This entire chapter revolves around the Pharisees and the scribes, and how Jesus was pointing out their sins. He was making the point and driving it home by giving example after example of where their words were not lining up with their deeds. It also has shined a spotlight on how much more serious God takes our inner lives than we often do. A lot of times (myself included) we will excuse ourselves of sins that we would find offensive in another person. The pharisees did this a lot, as did the scribes, and they had even gone so far as to believe their own press so to speak. Jesus did not look fondly on their puffed hearts and two-sided-ness (new word), and started telling them what they did not want to, but *needed* to hear. But if one pharisee or scribe heard this and repented of his sins, then he would have saved a life.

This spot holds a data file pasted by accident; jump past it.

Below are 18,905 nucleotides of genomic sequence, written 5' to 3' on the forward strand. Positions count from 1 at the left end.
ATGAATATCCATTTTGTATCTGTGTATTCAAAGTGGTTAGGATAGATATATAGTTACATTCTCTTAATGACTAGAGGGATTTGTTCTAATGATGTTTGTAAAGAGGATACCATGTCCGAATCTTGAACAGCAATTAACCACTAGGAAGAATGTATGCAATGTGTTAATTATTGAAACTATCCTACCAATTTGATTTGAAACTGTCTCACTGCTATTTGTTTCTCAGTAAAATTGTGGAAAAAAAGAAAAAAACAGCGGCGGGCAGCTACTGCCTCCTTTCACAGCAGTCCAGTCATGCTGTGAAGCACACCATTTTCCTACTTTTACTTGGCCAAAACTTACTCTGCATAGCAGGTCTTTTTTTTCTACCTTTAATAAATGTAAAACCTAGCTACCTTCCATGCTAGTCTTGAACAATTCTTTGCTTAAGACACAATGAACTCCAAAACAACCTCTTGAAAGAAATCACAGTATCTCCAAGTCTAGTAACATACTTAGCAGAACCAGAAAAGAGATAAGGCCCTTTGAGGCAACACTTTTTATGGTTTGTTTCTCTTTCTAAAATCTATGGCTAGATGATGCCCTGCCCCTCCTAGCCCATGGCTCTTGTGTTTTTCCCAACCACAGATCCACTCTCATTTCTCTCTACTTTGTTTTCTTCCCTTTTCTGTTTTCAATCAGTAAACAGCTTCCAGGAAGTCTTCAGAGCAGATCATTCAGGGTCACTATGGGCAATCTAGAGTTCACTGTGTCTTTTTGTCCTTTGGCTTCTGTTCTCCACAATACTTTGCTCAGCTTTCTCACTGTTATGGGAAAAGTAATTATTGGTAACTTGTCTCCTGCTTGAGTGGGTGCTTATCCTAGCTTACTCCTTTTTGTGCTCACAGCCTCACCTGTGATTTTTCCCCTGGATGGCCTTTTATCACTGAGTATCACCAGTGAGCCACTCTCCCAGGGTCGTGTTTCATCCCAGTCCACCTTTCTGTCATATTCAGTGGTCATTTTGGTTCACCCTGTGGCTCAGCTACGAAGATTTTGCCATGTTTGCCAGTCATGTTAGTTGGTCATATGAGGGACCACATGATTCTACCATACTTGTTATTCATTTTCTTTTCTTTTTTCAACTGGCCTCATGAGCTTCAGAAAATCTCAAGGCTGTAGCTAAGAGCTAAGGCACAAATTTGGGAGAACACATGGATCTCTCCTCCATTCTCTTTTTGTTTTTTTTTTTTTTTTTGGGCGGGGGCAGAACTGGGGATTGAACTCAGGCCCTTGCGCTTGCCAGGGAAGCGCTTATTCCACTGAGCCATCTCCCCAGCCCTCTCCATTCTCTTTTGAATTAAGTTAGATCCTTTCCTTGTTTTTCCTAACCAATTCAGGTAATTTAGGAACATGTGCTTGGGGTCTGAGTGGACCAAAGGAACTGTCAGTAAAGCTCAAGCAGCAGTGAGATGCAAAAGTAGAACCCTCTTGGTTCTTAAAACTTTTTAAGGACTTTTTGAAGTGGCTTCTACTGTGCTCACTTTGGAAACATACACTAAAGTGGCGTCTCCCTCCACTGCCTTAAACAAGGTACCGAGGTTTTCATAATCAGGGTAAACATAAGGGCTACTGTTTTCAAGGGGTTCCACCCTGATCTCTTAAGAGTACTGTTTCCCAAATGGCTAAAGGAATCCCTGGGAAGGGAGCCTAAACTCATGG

The application of this is so profound, it brought me to a place of self examination, as it should. I examined my heart, and wondered if I was in pride or if I am walking humbly with my God. As long as I am following my Lord, and doing what he tells me to do (both in the word and in ministry), then it's logical to think I'm okay. But I have to dig deeper than that. What are my thoughts like when I do them? Am I vying for attention? Do I want praise from men? Or from God?
Heavy questions, things that may not be pleasant to answer, but so necessary. Easy? (lol) No. But useful for the master to shape me into the woman God wants me to be? You bet.